Those type programs are nothing more than Ponzi schemes, made legal by selling products. The first ones in, in an area can build a group and make money, but it ultimately saturates, and the losers start dropping out and the whole thing must start over in a new area. Amway has lasted so long because they are all over the world, and can return to old areas after a new generation grows up.
you nailed it--a multilevel marketing scheme but with cultic features. The pyramid scheme applies to most any organization---wealthy owners, CEOs, ad major investors are at top and stooped labor, paycheck Jennies and Joes on the bottom. As long as the paycheck crowd is properly compensated, society can run fairly well.
The insidiousness of Amway is that it uses well-known manipulation techniques to recruit then "manage" a downline of cells of people working for you. iow, the scheme of MLMs has a built-in failure rate due to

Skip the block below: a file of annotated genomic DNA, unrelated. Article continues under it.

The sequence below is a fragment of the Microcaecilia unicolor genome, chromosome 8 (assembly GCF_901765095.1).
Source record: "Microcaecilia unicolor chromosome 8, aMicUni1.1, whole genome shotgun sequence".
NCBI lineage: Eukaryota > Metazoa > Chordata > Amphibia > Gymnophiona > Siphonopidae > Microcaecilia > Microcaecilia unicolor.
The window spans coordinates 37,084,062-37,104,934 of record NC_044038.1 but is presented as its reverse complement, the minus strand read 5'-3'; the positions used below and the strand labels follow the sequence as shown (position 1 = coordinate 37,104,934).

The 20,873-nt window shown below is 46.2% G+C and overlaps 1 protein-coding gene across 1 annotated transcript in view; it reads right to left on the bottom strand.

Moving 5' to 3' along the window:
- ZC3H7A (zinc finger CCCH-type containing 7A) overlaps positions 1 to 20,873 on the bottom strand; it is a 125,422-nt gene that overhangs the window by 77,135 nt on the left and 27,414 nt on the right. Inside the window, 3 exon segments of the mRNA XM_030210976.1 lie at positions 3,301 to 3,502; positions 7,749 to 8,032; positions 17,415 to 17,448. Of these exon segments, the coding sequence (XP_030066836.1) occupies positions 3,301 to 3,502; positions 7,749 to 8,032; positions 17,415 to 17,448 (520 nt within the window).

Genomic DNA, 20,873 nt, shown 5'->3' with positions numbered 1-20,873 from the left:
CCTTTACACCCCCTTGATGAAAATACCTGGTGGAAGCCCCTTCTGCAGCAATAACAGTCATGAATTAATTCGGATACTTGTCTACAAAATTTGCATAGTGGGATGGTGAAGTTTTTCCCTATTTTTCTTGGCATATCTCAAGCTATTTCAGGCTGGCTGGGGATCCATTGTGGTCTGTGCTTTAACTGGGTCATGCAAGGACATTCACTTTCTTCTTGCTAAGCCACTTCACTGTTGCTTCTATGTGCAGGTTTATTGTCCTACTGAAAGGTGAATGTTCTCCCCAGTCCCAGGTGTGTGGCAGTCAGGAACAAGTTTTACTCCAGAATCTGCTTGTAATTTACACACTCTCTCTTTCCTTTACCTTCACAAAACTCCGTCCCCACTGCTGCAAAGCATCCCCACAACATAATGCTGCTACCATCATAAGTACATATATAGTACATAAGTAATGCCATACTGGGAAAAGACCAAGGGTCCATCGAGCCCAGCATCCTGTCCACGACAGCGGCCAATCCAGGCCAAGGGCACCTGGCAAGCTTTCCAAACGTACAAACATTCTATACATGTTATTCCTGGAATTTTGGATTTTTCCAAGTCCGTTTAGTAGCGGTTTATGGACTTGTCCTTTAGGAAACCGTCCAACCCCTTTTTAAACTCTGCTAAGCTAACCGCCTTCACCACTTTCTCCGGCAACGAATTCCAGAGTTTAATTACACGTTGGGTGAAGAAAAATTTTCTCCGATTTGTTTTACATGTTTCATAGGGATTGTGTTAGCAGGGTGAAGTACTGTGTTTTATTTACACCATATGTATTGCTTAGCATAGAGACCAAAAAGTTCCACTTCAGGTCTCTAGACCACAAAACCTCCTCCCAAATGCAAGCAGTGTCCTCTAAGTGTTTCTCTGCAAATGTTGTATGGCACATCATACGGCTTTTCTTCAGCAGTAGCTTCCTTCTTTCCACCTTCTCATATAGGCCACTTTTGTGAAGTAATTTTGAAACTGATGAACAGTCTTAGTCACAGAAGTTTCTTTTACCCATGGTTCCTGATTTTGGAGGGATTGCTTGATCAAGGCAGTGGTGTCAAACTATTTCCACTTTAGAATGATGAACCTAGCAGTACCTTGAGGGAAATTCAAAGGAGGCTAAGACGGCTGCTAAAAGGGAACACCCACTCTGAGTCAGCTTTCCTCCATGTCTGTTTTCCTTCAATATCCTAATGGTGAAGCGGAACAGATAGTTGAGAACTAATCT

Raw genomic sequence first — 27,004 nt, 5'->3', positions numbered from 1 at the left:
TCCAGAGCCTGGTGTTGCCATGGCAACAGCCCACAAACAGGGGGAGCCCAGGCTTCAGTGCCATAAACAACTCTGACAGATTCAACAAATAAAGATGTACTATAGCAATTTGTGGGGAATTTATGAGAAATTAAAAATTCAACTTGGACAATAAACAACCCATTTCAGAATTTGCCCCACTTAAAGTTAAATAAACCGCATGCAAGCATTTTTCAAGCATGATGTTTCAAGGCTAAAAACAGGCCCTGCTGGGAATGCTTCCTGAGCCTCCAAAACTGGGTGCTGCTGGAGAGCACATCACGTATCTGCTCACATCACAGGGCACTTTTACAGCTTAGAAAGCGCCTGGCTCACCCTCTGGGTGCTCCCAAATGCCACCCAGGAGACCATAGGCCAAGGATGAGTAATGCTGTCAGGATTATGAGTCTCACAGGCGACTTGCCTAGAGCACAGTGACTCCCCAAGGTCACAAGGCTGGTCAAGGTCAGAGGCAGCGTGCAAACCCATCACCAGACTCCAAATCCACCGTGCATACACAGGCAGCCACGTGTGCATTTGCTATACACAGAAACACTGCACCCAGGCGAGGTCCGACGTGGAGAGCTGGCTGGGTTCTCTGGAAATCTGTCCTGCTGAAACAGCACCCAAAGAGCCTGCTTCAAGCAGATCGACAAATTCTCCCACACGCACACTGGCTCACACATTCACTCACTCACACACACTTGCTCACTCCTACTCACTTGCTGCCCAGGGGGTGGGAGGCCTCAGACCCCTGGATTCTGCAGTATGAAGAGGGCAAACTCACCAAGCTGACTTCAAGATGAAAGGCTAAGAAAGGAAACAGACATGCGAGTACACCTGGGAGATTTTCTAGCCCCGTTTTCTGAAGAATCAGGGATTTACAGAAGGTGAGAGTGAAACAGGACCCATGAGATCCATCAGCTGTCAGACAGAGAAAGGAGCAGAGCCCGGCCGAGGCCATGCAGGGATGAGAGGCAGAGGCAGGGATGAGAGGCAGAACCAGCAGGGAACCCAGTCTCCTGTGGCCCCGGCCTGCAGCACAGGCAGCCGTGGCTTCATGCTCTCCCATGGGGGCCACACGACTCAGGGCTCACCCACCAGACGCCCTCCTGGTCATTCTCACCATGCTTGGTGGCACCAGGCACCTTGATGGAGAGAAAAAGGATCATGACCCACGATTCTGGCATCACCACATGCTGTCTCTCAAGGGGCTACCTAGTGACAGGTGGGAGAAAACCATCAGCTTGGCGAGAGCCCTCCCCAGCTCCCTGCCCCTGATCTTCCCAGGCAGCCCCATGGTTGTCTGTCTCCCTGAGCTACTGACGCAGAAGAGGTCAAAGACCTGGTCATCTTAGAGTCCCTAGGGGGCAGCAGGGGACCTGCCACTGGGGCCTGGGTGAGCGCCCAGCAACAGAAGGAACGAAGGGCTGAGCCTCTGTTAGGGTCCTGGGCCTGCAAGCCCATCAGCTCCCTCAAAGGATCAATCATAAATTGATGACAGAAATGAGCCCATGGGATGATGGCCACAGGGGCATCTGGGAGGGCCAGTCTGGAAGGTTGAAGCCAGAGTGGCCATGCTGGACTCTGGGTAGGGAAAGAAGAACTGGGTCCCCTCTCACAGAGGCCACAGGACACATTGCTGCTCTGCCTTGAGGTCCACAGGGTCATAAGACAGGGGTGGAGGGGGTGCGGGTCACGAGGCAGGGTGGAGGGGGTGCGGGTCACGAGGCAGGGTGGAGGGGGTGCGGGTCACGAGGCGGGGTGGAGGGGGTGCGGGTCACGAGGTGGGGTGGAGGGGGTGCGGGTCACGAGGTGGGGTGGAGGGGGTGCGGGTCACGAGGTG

1. rapid product saturation in any town or region
2. emotional conviction wears off on anyone who discovers after 5 to 6 months of hustling and doing exactly as you are directed, that suddenly you have a garage full of Amway or MLM crap.
(of course, a small percentage float to the top of this human heap, and those are the ones who shout the loudest, like gamblers who win)
The upline depends on brainwashing a large percentage of new folks to hoard product.
If all of America ran on the Amway system, this country would become a fascist state in short order but one that blamed the downline for not trying hard enough. The topline succeeds by "encouraging" downline to keep attending "training, workshops and rah rah rallies" until they got it "right." Many MLM leaders make their bucks not on product but on the expensive workshops or mass therapy intensives to learn how to get rich by "improving" yourself first..
The struggling downliner has to go to endless Tony Robbins-like seminars to keep up the positive energy that is supposed to magically bring the cash and happy heaven on earth thing into your life.